Different teas have specific methods of preparation with distinct types of water, materials, and processing methods. The tea scholar Liu Bodang distinguished twenty different types of water for making tea. Well water was considered inferior, river water mediocre, and spring water, dew drops, and river streams through mountains were the best due to meeting the five qualifications of being light, clear, cold, sweet, and live. Tea drinking methods can be divided into pure drinking and blending. Pure drinking refers to brewing with water only, while blending refers to the addition of flavorings such as sugar and milk. Pure drinking in the natural environment was indicative of noble and scholarly taste, as well as harmony between heaven, earth, and man. Indeed, the tea ceremony is considered art in the elaborate process of picking, making and tasting, while the ceremony aspect refers to the spirit with which it is done and the virtue cultivated in the process.

Meanwhile, around 350 years ago, the East India Company began importing tea in 1644 under the charter of Queen Elizabeth I of England. However, it wasn’t until merchant Thomas Garaway began selling tea in dried and liquid form at his coffee house in 1660 with medical benefits such as “preserving perfect health until extreme old age, good for clearing the sight” and a cure for “gripping of the guts, cold, dropsies, scurveys” that it began to gain popularity. By 1700, tea surpassed gin and ale to become Britain’s most popular drink. Anna, the 7th Duchess of Bedford, supposedly began the tradition of drinking tea in the afternoon to tide her hunger in the early 1840s. Afternoon tea rituals, which only the aristocracy could afford, consisted of a period between 2 p.m. and 4 p.m. where tea was served in fine china alongside dainty sandwiches, scones, cakes, and pastries. Tea-drinking customs retain this air of elegance and aristocracy today. While fermented and clean green tea is a favorite in China, black tea became preferred in Britain due to its ability to withstand humidity and fog for long periods without losing flavor as well as its pleasantly mild taste— perfect for mixing with delicious condiments like milk, honey, and lemon.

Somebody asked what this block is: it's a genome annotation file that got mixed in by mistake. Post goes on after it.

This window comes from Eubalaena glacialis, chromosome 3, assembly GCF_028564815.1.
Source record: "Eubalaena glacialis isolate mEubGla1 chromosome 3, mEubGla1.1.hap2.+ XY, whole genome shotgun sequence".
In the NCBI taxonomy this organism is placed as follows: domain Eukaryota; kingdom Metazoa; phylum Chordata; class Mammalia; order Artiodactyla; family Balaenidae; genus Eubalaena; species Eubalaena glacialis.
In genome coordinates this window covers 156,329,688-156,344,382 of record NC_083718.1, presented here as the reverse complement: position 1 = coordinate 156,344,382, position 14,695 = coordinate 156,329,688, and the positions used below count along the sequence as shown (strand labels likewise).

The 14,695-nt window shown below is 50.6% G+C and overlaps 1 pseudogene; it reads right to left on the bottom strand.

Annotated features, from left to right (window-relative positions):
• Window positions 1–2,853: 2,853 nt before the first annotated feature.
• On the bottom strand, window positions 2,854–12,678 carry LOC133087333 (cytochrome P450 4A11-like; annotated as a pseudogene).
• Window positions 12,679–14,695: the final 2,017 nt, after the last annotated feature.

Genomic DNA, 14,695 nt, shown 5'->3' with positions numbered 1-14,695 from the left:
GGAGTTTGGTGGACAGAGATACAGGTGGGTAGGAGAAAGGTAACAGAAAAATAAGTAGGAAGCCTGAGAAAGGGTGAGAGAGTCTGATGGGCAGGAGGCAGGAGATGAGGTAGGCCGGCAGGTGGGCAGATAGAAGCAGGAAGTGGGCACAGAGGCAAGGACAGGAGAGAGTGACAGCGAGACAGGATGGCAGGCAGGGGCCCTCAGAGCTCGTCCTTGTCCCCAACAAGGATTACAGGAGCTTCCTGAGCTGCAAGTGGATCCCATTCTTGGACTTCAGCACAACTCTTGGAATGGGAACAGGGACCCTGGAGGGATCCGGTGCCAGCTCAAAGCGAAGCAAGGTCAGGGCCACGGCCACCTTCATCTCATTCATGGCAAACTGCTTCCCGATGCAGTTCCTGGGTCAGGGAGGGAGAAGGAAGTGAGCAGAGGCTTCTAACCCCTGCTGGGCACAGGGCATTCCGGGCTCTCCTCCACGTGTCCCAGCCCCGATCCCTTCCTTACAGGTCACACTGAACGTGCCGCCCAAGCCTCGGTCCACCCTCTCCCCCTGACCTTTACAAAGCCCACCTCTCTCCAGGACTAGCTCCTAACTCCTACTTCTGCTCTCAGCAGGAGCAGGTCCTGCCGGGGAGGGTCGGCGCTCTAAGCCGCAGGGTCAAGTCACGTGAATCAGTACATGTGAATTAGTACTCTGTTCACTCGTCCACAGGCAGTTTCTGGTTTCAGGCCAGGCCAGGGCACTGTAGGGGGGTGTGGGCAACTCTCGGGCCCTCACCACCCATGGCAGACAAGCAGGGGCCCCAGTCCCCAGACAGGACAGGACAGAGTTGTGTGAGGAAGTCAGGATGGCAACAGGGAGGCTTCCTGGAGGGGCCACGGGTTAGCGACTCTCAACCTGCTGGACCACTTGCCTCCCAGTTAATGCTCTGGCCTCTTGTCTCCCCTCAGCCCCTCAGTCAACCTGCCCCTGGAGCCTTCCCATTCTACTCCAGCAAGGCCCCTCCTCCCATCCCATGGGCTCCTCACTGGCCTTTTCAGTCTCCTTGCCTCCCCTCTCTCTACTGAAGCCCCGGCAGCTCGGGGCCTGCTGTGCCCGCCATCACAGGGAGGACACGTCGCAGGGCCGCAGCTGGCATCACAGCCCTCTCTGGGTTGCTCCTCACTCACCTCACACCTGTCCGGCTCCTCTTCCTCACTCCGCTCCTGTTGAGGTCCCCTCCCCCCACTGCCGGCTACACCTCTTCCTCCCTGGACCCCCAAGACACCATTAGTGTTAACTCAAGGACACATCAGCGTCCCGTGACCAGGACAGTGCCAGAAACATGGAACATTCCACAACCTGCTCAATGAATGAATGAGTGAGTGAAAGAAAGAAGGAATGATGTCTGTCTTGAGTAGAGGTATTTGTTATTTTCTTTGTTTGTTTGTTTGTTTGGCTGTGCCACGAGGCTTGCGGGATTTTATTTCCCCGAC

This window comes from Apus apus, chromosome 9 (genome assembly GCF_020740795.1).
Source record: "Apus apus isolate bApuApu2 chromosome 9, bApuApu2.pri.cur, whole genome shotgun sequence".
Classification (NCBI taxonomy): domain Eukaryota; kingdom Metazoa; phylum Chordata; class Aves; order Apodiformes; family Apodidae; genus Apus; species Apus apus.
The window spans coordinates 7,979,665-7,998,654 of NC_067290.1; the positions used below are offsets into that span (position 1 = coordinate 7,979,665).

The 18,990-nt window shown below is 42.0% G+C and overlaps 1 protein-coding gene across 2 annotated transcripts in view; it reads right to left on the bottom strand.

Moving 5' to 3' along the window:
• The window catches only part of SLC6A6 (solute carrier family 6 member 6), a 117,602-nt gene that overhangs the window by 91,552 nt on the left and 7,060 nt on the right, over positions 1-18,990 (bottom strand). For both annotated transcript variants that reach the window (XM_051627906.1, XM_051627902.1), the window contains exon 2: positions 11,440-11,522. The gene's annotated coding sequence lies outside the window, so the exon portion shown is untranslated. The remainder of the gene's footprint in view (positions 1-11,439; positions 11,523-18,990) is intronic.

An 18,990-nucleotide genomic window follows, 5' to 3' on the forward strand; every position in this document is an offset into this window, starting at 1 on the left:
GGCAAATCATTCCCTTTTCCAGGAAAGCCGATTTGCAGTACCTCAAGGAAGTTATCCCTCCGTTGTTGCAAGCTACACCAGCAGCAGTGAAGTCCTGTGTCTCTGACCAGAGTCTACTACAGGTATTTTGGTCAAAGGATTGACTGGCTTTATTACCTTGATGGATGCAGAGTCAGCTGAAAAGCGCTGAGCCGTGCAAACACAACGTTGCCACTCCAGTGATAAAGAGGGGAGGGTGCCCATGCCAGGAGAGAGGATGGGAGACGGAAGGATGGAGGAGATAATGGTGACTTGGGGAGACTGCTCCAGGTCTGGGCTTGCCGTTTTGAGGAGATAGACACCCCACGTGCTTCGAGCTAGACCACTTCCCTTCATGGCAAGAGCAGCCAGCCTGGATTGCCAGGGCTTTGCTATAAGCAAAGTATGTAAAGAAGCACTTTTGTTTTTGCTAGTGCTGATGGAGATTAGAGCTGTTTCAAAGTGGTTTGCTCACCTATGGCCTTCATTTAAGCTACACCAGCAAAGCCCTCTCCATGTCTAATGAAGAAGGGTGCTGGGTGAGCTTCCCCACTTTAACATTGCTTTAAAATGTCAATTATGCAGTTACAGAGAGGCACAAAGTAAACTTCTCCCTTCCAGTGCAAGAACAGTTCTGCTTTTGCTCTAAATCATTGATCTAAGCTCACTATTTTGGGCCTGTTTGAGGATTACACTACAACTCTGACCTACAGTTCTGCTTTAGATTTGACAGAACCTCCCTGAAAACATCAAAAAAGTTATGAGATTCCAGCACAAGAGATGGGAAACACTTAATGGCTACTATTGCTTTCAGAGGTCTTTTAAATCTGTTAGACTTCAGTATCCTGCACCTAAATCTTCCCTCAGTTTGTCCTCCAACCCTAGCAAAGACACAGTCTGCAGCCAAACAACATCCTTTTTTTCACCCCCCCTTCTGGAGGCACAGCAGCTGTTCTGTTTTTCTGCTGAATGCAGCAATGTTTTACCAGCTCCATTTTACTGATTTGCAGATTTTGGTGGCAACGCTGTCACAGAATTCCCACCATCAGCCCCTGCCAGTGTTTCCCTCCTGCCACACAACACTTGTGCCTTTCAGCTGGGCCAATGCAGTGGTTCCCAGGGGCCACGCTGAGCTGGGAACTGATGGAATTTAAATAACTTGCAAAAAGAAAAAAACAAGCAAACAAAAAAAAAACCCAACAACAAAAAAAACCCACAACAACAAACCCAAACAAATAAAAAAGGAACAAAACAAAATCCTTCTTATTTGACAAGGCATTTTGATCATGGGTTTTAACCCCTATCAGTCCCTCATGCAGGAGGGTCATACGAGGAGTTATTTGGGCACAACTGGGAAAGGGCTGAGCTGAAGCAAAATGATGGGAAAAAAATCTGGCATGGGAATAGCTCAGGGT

Piña Colada Ice Cream

You love to sip on a refreshing Piña Coladas at the beach, a delicious Pina Colada tea when you’re at home, but how about a tasty Piña Colada ice cream on a hot summer day? We’ve got the recipe for you.

Ingredients:

6 tablespoons loose tea of Mrs. Pina Colada mix

2 cups heavy whipping cream

1 14-oz can of unsweetened condensed milk

2 teaspoons vanilla extract

½ fine teaspoon sea salt

Directions:

  • Start by mixing the loose tea into the heavy cream, cover the mixture, and let sit in the fridge for 8-12 hours. The goal is to infuse your heavy cream with the tea aroma. To make the flavor stronger, added 1 more tablespoon of your loose tea then cover for another 3-4 hours.
  • In another bowl, whisk the condensed milk, vanilla extract, and sea salt. Set aside.
  • Strain your loose tea-infused mixture through a fine-mesh sieve into a cold bowl, ensuring to press down on the tea leaves to get every last drop. Use a whisk or an electric mixer to whip the cream until stiff peaks are present. 
  • Scoop about of the whipped cream mixture made into the sweetened condensed milk we placed in the cold bowl. Slowly fold the mixtures together, adding the rest of the whipped cream in smaller quantities until it is well incorporated. Be gentle with this step.
  • Lastly, pour the mixture in a chilled 8 or 9-inch loaf pan and freeze for 5-7 hours, or until desired texture. 

TIP: Serve with small chunks of pineapple and a Maraschino cherry on top. 

Types of Teas